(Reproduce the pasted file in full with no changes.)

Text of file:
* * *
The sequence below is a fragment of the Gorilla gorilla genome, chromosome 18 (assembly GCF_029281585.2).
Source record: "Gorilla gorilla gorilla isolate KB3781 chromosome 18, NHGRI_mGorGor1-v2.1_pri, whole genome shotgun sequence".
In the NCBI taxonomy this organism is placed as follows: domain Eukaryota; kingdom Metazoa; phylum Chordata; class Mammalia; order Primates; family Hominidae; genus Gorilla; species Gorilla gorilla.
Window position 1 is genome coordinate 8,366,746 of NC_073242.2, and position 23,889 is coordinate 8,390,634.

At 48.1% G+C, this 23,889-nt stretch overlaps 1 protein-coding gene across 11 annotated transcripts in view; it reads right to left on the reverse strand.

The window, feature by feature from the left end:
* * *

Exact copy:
The sequence below is a fragment of the Gorilla gorilla genome, chromosome 18 (assembly GCF_029281585.2).
Source record: "Gorilla gorilla gorilla isolate KB3781 chromosome 18, NHGRI_mGorGor1-v2.1_pri, whole genome shotgun sequence".
In the NCBI taxonomy this organism is placed as follows: domain Eukaryota; kingdom Metazoa; phylum Chordata; class Mammalia; order Primates; family Hominidae; genus Gorilla; species Gorilla gorilla.
Window position 1 is genome coordinate 8,366,746 of NC_073242.2, and position 23,889 is coordinate 8,390,634.

At 48.1% G+C, this 23,889-nt stretch overlaps 1 protein-coding gene across 11 annotated transcripts in view; it reads right to left on the reverse strand.

The window, feature by feature from the left end: